Friday, July 9, 2010
Thoughts on To Kill a Mockingbird
Like many other bloggers, I've been spending this week re-reading To Kill a Mockingbird in celebration of the 50th anniversary of its publication (July 11, 1960).
I asked some of my newfound high school Facebook friends if they remembered what year we first read this. The consensus seems to be 12th grade, which sounds about right. Since that was approximately as long ago for me as the book has been in existence (OK, I exaggerate ... really, half as long as the book has been in existence), it's kind of interesting to be re-reading it now as an adult.
For starters, I will admit this with much embarrassment: I remembered precious little of the novel. Whether I had a severe case of senioritis in 1987 or was more preoccupied with repairing my broken heart after my love of my life for all time (also known as then-boyfriend) announced he'd joined the Coast Guard, I don't know. Other than the names Scout, Atticus, and Boo, the novel was a clean slate to me. I'd forgotten Calpurnia, all the other supporting characters.
In some ways, I would love to revisit my 18 year old self in Mrs. Schurr's class while reading To Kill a Mockingbird (and perhaps pass along a thing or two about some matters that are more clear now, while I was there). I'd love to know what I thought, what I wrote about in any papers that were assigned. But, in other ways, it's nice coming to this as an adult.
After finishing Part I and making my way into the beginning pages of Part II last night, I'm finding that Atticus is resonating with me more than I expected. As a parent of two young children, I can more fully understand lines like this:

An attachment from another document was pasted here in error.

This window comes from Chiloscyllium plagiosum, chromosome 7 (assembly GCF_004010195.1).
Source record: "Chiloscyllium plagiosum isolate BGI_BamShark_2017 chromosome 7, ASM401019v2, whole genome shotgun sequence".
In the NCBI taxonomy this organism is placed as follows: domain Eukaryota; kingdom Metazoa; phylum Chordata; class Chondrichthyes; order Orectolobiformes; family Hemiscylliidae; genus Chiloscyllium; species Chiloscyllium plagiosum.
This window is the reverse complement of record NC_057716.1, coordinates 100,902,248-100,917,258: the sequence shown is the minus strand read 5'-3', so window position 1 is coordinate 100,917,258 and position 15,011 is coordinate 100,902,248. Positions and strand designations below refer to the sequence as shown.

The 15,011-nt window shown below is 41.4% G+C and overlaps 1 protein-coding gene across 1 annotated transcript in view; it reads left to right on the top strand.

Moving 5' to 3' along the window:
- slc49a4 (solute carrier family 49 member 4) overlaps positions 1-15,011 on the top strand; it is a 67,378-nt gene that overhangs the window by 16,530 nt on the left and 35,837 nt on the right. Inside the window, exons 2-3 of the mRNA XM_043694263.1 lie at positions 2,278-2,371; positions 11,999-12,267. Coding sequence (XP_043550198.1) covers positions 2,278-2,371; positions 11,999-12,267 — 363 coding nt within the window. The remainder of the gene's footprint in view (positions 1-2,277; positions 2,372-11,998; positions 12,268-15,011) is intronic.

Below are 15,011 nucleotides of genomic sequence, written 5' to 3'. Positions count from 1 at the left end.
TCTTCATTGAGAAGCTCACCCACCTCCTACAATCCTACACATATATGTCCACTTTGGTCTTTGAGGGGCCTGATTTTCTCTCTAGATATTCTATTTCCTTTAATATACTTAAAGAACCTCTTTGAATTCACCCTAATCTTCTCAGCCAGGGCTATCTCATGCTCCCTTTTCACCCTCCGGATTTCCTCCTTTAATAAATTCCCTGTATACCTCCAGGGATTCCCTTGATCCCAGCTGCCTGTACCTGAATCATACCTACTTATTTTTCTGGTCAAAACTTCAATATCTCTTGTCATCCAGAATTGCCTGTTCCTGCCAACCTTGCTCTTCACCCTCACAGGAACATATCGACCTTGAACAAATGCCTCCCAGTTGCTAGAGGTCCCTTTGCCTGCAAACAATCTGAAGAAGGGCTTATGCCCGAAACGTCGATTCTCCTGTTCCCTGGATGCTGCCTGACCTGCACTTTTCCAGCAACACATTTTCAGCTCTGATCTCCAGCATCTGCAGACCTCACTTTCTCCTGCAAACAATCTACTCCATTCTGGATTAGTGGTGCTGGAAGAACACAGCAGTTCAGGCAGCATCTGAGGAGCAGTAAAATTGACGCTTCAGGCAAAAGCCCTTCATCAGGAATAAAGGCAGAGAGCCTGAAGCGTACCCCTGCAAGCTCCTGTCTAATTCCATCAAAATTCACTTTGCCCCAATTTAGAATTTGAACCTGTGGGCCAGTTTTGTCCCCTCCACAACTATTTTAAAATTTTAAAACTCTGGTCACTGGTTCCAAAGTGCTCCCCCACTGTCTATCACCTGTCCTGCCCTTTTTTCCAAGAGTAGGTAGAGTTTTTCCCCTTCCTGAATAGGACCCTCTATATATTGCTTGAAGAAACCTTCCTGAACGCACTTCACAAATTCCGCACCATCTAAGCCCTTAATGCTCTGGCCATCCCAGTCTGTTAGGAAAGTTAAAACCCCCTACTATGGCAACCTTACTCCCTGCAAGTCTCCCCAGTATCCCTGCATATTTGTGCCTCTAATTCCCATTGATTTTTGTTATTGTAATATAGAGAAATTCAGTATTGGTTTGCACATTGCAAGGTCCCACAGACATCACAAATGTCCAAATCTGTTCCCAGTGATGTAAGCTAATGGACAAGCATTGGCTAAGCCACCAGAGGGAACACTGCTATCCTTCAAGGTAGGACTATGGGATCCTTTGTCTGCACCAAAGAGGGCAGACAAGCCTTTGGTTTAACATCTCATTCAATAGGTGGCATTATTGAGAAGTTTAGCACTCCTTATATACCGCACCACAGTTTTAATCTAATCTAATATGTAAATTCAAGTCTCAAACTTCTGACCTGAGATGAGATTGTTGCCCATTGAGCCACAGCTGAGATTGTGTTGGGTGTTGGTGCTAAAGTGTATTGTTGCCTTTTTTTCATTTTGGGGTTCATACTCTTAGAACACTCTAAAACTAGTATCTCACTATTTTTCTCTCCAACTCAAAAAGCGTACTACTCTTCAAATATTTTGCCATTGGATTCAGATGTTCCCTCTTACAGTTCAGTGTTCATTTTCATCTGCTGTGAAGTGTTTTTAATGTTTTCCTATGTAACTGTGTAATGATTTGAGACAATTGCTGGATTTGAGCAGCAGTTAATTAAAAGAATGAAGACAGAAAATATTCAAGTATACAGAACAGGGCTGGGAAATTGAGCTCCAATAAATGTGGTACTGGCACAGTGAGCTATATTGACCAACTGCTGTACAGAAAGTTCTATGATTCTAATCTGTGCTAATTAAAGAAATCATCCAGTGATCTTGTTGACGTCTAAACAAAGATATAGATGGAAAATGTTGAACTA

"I wanted you to see what real courage is, instead of getting the idea that courage is a man with a gun in his hand. It's when you know you're licked before you begin but you begin anyway and you see it through no matter what. You rarely win, but sometimes you do." (pg. 149)
We were raised in a different time from our kids - just as Atticus was raised in a different time than Scout and Jem - but the importance of instilling such values and qualities endures, is something that all parents hope to provide for their children. That sense of letting them know right from wrong, of conveying that we don't always know the people who are closest to us and thus can't make assumptions, that it really does take a village to raise a child, that community and a sense of place is important.
As an adult, I'm also appreciating Harper Lee's writing much more than I probably did in 12th grade, back when I knew it all. The dialogue and dialect of the Deep South, the vivid description of characters and scene, the pure pluck of Scout, the mystery of Boo ... it's all coalescing so nicely, don't you think?
copyright 2010, Melissa (Betty and Boo's Mommy, The Betty and Boo Chronicles) If you are reading this on a blog or website other than The Betty and Boo Chronicles or via a feedreader, this content has been stolen and used without permission.